What is Attachment Theory and Why Does it Matter?
Jessica del Rosso, MSW, RSW
I remember reading about Attachment Theory in undergrad and not really understanding how it all connected. Now, as a Trauma Therapist, when relationship difficulties for a client begin to form a pattern, it is usually a theory I refer to. Often times, knowledge of our attachment style can bring forth clarity into what we need in our relationships with others and why we may be struggling.
What is the Attachment Theory?
Simply put, it is a theory that was created by Mary Ainsworth and John Bowlby. The basis being that the environment children grew up in and the responses they received from parents as children, would develop into a main attachment style (or a combination). These attachment styles were divided into four main labels.
Secure (positive view of self and others) Van Buren, A.; Cooley, E.L. (Dec 2002): Secure attachment is what many survivors of trauma strive for in their relationships with others. Those with secure attachment are comfortable relying on others, they trust others and have a positive sense of self. They do not worry about what others think of them and are able to be self-sufficient without lacking confidence in their skills.
Those who have secure attachment, most likely came from a childhood where their emotional and physical needs were met unconditionally by their caregivers. Secure attachment can be reached over time with trauma healing, healthy relationships and self-awareness.
Anxious-Preoccupied (Positive self of others, negative sense of self) Van Buren, A.; Cooley, E.L. (Dec 2002): Those with anxious-preoccupied attachment style tend to be concerned about what others think of them. They desire intimacy but are worried that their desire for connection will not be met by the other persons. They often are overly attached to their partners and if their partners do not meet their emotional needs, they often blame themselves.
Those with anxious-preoccupied attachment will often have an internal desire to be saved or rescued by their partner and experience big emotions. When they feel unsafe or insecure in their relationship they may resort to jealousy or possessiveness. General actions by partners can become false confirmation of their projected fears (Firestone, 2013).
Individuals with anxious-preoccupied attachment often experience shame and blame as children by their caregivers. They are made to feel that they are unlovable and that they should second guess the decisions they make.
Dismissive-Avoidant (Positive view of self, negative view of others) Van Buren, A.; Cooley, E.L. (Dec 2002): Individuals with a dismissive-avoidant attachment style feel uncomfortable relying on others. Self-sufficiency and independence are high priorities in order to decrease the chance of needing to rely on others for help. These individuals struggle with intimacy and prefer to distance themselves. They often come off as defensive and do not like sharing their thoughts or emotions.
Often times, individuals with a dismissive-avoidant attachment style parent themselves and can come off as focused on meeting their needs only. They are inclined to distance themselves from others and often shut down their emotions and the emotions of others (Firestone, 2013).
From a trauma perspective, dismissive-avoidant attachment style can be viewed as a defense mechanism or response from the nervous system. Attachment to others has been deemed unsafe and these individuals often times come from childhoods where they had to care for themselves even from a very young age. They often did not have their needs met as a child or were ignored. It has been learned that self-reliance is safest.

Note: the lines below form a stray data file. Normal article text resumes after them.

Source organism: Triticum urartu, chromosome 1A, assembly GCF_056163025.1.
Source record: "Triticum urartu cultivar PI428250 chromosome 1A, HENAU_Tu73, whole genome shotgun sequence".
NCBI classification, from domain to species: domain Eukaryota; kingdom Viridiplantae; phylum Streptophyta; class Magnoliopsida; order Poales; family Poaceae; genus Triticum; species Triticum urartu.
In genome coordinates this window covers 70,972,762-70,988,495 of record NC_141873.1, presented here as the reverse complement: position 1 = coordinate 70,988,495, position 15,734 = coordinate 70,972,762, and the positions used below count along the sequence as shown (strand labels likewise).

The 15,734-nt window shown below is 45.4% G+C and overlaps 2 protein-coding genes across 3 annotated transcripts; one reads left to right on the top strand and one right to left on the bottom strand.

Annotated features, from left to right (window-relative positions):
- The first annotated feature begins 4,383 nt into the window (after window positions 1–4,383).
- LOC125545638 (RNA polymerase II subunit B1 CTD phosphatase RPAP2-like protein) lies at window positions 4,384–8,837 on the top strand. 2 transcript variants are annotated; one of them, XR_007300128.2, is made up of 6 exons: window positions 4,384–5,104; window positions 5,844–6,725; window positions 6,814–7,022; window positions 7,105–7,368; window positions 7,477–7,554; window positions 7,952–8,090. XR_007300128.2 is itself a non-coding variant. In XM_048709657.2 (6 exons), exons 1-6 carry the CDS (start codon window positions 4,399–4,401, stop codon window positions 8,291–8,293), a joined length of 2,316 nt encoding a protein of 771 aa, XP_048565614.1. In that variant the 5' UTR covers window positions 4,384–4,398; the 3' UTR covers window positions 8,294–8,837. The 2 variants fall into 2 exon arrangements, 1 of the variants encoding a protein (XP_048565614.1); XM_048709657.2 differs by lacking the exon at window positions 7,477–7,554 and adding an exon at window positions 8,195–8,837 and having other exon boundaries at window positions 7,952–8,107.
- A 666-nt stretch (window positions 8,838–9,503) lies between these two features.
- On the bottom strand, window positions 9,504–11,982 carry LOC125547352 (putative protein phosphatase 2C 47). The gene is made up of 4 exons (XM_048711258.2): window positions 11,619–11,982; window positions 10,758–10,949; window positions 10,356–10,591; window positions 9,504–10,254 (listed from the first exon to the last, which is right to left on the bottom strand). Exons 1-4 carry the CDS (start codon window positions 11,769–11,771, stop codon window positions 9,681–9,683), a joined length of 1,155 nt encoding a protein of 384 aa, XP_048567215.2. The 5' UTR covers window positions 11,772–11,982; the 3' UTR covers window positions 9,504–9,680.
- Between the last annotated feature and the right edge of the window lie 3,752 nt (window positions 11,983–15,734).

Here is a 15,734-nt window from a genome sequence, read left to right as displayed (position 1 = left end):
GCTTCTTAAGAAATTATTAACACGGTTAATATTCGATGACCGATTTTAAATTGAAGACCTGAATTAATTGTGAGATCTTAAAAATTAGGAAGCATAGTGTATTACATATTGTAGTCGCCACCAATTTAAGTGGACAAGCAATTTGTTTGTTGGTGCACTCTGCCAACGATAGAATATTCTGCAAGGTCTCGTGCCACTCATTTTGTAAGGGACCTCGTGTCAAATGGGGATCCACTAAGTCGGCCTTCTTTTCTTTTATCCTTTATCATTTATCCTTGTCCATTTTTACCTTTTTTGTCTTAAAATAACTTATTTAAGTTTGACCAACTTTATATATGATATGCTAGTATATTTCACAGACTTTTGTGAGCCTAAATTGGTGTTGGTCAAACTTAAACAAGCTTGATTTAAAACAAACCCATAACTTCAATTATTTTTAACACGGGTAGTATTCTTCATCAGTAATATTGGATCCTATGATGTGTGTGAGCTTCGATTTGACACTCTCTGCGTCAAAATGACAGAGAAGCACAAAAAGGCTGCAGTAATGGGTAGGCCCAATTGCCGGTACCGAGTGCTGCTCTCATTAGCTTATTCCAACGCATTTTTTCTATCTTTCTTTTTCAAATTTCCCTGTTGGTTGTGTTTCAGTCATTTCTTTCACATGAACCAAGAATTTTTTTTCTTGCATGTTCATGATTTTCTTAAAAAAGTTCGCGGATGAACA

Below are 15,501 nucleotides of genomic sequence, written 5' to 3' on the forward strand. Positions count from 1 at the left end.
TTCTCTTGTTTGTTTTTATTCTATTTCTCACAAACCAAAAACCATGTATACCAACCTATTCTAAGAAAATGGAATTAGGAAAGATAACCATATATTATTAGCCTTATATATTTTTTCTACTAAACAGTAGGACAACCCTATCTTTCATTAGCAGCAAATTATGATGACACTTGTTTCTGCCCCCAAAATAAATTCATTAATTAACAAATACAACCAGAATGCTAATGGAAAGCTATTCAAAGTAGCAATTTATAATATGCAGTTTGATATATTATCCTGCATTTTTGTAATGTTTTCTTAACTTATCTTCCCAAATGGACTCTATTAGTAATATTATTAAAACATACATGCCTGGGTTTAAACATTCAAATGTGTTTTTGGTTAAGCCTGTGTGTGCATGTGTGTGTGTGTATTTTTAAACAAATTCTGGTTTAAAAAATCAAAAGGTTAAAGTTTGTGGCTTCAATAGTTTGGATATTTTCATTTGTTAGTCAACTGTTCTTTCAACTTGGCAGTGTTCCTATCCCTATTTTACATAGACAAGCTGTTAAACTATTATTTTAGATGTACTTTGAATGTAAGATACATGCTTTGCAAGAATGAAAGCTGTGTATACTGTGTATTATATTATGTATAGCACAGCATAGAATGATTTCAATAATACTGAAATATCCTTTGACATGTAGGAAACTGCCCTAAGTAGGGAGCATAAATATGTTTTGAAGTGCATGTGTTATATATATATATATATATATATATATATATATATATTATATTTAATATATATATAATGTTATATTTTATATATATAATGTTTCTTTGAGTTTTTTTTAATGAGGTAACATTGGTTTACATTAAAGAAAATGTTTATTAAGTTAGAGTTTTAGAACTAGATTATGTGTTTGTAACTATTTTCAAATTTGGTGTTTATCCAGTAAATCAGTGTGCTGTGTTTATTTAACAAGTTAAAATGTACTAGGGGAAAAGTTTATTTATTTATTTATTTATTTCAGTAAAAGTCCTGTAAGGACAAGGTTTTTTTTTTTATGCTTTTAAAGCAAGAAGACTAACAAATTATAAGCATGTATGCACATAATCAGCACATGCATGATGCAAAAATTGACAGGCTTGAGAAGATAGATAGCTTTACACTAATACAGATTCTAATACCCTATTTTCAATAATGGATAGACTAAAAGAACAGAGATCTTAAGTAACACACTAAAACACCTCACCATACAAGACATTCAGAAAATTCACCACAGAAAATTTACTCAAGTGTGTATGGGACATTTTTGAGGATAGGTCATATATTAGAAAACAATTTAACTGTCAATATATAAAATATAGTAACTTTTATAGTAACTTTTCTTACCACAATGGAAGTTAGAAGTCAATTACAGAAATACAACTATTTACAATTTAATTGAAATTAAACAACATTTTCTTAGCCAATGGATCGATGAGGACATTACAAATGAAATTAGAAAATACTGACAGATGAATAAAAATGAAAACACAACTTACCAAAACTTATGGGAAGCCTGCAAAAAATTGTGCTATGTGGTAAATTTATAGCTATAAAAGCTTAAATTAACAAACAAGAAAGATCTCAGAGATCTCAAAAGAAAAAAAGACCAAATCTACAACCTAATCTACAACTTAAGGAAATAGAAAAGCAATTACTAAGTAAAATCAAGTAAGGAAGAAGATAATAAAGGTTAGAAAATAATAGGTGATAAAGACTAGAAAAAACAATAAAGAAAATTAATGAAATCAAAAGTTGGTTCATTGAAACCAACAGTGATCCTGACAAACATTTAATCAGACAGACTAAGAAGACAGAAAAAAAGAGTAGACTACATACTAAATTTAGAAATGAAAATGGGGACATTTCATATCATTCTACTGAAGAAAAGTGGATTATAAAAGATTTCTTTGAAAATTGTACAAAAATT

Fearful/avoidant (Unstable views of self and others) Van Buren, A.; Cooley, E.L. (Dec 2002): Often times, trauma survivors will find themselves identifying with this attachment style most. They desire and want close relationships, but ultimately fear being rejected or let down by others. They are often uncomfortable or unsure of how to connect with or rely on others. This stems from abuse taking place by a trusted individual. Fearful/avoidant attachment is also more common to develop if the child abuse was ongoing or chronic.
The deepest desire of those with fearful/avoidant attachment is connection to others, the deepest fear is that same connection. These individuals may want to cling to their partner to have their need for intimacy and safety met, however when their partner responds to that need, the individual will pull away due to fear of being hurt (Firestone, 2013). It feels like a confusing game of tug of war with one’s own needs and desires.
Because abuse and trauma are a break in trust and connection with others, the emotions and thoughts experienced by the survivor surrounding their abuse can be confusing. Fearful-avoidant attachment reflects this inner conflict.
Developing Secure Attachment
Understanding your attachment style can help identify what you need in a relationship. It can be helpful to share this understanding with a partner or someone you trust. The more you understand your attachment style, the more you can put into place to support development of secure attachment.
In order to reach secure attachment, certain qualities need to be present in relationships with others. These include but are not limited to;
- Unconditional love
- Healthy relationships outside of romantic relationship
Developing secure attachment is not an overnight process. You are also not “broken” if you do not have secure attachment. Secure attachment for survivors of trauma is possible. Trauma is caused through relationship and healed through relationship (Gabor Mate).
To learn more about your attachment style you can visit https://yourpersonality.net/attachment/index.php .